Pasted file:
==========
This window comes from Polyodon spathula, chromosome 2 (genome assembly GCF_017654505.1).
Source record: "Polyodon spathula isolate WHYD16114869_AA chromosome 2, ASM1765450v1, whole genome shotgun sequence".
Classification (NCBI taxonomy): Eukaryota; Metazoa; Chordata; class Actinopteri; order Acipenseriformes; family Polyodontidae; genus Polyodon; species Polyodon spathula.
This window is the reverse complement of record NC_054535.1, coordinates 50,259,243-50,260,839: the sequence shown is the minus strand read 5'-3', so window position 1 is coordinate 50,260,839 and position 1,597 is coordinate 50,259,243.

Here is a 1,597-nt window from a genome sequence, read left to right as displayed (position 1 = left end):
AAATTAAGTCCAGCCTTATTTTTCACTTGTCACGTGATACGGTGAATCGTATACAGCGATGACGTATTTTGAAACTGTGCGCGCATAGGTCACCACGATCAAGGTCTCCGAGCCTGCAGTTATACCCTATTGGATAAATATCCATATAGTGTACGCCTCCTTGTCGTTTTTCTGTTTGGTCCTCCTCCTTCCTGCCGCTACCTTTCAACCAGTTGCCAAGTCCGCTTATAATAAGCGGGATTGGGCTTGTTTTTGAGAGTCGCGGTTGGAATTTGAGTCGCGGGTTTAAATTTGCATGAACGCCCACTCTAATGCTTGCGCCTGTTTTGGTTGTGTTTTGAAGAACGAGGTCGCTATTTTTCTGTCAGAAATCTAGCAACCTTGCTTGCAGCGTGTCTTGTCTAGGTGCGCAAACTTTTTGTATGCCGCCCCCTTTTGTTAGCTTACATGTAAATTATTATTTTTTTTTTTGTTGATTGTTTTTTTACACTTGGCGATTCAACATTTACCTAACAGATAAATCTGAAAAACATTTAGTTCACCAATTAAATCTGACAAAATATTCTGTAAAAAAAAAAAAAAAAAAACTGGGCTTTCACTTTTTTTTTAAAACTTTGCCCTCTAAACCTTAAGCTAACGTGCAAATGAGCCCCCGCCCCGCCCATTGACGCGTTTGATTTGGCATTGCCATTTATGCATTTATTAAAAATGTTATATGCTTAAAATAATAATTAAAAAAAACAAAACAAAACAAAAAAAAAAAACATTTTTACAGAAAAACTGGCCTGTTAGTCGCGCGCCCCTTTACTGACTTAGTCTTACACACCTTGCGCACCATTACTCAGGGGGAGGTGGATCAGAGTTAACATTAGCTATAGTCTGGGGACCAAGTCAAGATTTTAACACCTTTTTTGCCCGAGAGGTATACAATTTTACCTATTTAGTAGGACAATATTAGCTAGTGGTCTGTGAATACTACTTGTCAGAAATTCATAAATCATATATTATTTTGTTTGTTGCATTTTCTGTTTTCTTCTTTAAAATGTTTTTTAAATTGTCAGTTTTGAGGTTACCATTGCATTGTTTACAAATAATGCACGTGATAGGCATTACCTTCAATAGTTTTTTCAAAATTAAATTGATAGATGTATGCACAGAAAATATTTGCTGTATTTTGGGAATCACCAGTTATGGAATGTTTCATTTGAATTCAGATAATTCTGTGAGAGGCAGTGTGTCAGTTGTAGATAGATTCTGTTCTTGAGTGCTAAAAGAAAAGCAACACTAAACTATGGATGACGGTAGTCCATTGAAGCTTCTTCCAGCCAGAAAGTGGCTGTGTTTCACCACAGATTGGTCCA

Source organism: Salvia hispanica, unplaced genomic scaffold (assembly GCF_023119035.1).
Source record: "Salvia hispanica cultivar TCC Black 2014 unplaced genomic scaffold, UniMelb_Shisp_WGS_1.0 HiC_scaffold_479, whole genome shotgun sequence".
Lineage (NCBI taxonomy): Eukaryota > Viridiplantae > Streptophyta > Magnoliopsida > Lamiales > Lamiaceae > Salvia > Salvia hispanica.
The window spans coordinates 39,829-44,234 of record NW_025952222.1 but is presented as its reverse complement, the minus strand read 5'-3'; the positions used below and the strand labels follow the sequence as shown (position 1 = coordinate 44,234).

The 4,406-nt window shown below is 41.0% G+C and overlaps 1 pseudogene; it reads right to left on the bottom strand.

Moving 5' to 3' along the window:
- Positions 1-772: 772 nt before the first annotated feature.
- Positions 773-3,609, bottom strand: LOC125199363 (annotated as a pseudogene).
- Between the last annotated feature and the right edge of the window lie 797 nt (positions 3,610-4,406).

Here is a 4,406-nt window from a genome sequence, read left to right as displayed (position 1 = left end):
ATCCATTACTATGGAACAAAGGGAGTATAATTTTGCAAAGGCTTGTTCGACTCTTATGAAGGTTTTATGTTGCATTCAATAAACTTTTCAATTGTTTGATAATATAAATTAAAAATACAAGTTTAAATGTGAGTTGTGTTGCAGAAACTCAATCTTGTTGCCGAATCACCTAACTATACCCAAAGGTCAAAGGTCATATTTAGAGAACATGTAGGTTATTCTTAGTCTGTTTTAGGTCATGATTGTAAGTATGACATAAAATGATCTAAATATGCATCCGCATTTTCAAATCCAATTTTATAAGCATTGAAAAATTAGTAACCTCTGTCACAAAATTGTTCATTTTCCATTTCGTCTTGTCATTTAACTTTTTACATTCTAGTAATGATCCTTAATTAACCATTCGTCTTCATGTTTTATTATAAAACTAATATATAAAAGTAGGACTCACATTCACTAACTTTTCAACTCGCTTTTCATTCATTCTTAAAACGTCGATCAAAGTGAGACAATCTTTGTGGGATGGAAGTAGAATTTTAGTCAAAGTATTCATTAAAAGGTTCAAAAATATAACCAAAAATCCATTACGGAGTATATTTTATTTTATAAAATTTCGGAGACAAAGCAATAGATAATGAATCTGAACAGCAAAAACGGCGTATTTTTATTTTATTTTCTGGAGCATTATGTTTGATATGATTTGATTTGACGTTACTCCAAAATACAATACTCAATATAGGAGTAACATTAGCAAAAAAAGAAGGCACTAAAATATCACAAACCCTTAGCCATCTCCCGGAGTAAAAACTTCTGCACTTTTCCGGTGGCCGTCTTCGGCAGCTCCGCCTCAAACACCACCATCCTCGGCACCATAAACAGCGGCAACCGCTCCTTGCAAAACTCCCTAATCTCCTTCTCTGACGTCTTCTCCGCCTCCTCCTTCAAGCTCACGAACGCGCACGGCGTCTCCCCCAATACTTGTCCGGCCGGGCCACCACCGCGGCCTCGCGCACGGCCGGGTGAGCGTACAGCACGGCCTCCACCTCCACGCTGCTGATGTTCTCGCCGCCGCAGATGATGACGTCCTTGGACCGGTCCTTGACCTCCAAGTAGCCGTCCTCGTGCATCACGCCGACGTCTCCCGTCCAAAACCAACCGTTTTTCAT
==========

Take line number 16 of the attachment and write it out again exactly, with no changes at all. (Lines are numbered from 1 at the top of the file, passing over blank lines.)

Here is a 4,406-nt window from a genome sequence, read left to right as displayed (position 1 = left end):